On one of my servers I run ssh on non-standard port, but still it was discovered by some botnet which is now trying to connect to my server (and, I believe, it scans Internet looking for ssh-enabled servers). I use DenyHost, so their IPs are banned with netfilter and I also use keys instead of passwords so they probably do not have a chance, but my daily report is full of:

Failed logins from: (static-5-2-182-5.rdsnet.ro): 1 time (ns2312134.ovh.net): 1 time (rg1.rivegauche.ru): 1 time (ec2-34-232-136-66.compute-1.amazonaws.com): 1 time

I have 44 records today.

As a "good guy" what should I do about it? I can fetch abuse emails and write them i.e.:

$ whois
% Abuse contact for ' -' is 'abuse@selectel.ru'

but is it worth doing? Will it help?

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    Generally, the answer is "no" because it's not worth your time. Normally this traffic comes from hosts that just aren't going to respond to an abuse email. You might consider it if the traffic is coming from someone you suspect might do something about it. But odds are if it's coming from Russia, China, etc, you'll get nothing, and you should just ignore it. – Steve Sether Apr 26 '18 at 21:14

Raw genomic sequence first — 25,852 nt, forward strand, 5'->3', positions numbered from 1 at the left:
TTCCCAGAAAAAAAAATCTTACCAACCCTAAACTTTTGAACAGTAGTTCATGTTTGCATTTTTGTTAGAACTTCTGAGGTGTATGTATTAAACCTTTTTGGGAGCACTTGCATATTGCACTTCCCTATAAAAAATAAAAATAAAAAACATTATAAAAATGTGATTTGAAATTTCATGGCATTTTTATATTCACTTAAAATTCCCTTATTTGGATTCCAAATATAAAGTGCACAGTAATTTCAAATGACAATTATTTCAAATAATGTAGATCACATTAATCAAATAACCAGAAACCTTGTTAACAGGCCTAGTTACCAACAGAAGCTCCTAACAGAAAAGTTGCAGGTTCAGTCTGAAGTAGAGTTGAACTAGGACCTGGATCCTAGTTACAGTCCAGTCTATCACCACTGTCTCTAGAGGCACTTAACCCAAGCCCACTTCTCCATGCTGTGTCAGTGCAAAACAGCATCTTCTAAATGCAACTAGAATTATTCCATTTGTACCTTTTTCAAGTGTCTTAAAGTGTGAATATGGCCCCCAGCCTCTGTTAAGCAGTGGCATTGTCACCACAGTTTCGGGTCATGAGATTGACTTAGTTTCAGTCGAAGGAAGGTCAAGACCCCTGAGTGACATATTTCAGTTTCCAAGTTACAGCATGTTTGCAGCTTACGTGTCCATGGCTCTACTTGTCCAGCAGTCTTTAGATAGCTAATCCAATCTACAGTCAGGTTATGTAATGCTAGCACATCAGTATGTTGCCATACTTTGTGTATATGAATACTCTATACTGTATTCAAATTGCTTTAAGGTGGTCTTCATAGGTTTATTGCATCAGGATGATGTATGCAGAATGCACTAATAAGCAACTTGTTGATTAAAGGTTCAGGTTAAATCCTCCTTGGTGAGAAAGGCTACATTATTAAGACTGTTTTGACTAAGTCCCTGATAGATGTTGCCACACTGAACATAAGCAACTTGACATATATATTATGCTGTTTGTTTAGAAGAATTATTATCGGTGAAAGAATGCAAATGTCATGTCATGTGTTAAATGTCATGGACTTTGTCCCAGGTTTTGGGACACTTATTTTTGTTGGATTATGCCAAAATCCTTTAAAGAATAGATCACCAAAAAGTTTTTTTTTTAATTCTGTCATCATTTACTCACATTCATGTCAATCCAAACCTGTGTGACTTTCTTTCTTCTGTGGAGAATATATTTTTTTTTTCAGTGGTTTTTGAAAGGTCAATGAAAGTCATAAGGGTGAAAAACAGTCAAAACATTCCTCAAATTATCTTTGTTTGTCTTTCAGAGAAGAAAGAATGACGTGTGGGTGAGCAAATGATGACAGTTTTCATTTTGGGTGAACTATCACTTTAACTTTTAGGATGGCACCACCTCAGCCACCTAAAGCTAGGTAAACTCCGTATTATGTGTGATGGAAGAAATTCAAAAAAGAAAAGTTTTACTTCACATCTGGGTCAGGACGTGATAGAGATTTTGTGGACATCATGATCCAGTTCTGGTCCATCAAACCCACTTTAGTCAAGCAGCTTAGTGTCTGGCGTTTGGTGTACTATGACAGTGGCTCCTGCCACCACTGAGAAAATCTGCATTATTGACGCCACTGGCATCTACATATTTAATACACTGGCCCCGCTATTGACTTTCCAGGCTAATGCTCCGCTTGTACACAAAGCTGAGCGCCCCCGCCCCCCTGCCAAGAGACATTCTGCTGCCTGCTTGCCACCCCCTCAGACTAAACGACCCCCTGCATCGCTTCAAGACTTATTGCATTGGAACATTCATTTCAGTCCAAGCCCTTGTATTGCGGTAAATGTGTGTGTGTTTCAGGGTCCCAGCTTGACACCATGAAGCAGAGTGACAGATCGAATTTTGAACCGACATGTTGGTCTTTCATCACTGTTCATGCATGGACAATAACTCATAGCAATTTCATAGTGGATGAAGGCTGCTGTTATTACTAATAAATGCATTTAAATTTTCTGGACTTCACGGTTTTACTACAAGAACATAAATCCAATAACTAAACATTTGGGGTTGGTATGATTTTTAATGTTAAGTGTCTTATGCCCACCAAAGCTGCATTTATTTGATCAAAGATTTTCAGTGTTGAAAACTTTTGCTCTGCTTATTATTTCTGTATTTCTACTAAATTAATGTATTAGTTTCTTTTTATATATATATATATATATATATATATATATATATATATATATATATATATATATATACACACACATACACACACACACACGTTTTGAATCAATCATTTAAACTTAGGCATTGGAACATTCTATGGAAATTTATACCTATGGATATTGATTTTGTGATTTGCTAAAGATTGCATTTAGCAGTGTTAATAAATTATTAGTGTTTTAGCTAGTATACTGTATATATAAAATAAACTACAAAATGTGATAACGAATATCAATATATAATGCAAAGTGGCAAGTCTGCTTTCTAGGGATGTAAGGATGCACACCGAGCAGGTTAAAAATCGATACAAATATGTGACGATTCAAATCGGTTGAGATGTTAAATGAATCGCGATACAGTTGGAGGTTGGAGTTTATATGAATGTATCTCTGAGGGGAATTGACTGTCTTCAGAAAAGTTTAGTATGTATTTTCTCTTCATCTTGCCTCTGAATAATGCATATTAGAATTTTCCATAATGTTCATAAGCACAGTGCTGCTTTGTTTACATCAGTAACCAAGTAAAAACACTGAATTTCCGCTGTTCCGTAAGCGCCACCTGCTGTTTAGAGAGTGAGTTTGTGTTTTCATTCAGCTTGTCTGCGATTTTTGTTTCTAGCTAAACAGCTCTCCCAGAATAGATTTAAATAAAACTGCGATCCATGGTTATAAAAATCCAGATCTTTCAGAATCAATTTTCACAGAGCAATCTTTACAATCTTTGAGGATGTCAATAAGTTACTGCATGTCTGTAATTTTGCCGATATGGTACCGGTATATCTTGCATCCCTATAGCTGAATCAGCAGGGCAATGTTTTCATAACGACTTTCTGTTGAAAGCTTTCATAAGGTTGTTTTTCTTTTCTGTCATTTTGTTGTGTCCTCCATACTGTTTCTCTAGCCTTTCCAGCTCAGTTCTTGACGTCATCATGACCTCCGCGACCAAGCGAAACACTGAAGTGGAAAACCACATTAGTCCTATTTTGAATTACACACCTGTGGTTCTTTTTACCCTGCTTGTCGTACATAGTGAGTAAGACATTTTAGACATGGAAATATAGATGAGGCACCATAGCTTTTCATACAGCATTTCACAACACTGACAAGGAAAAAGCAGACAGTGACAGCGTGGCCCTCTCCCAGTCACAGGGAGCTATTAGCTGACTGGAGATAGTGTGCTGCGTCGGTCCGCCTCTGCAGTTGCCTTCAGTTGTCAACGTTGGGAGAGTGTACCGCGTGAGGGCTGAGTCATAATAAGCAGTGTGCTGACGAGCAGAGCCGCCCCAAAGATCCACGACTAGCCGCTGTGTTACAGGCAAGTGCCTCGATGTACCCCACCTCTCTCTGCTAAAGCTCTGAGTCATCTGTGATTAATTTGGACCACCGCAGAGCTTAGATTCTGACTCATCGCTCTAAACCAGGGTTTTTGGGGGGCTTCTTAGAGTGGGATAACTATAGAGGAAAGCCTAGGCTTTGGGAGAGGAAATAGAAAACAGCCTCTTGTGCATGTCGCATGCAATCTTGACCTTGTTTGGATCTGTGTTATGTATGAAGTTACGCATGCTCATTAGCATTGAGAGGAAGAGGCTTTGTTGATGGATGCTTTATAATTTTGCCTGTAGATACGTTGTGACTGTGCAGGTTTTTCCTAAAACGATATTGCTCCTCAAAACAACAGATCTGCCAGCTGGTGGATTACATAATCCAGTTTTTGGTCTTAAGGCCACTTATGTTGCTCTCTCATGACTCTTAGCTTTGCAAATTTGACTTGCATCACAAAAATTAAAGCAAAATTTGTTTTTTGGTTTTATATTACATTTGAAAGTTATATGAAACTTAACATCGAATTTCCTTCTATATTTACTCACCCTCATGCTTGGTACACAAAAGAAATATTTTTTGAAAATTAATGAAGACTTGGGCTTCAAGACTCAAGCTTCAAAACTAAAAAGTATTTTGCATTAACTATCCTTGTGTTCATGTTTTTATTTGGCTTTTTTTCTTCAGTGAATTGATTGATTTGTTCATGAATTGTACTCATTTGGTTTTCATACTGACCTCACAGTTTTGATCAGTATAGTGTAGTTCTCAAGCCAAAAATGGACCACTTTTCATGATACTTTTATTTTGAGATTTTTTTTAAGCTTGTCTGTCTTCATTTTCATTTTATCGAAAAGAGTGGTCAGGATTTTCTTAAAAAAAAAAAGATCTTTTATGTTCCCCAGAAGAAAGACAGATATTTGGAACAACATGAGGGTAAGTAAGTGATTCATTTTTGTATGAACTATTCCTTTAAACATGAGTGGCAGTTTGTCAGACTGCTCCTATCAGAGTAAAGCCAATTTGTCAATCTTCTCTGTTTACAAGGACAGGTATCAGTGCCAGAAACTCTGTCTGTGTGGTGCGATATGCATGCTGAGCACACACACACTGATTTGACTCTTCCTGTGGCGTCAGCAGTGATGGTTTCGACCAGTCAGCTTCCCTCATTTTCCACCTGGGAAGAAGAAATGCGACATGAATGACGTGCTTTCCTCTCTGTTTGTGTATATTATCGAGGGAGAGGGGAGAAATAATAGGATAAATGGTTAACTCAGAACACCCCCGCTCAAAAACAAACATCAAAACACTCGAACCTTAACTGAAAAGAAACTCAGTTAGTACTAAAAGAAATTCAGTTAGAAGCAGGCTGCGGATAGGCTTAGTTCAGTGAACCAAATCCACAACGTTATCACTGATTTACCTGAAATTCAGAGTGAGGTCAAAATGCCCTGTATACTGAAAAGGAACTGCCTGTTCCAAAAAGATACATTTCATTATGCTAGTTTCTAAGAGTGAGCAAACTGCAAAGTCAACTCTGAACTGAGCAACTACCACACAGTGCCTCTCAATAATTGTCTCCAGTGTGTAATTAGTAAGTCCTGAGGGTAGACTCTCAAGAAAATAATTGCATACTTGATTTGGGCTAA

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    Also, scanning is so normalized today that EVERYONE is essentially commonly being scanned. Also consider there are legitimate scans needed for security purposes, so scans aren't black/white as you're thiniking. – Steve Sether Apr 26 '18 at 21:18

You could try to use ipset and just drop everything:

ipset create BlockTheRussians hash:ip


ipset add BlockTheRussians <IP Address>  <-- Repeat for each IP


iptables -I INPUT -m set --match-set BlockTheRussians src -j DROP

Another thing worth installing is Fail2Ban.

  • Thank you. I use DenyHost that adds -j DROP for any IP that tried to login several times and failed to do so. It should be close to what Fail2Ban does. – user996142 Apr 26 '18 at 22:02

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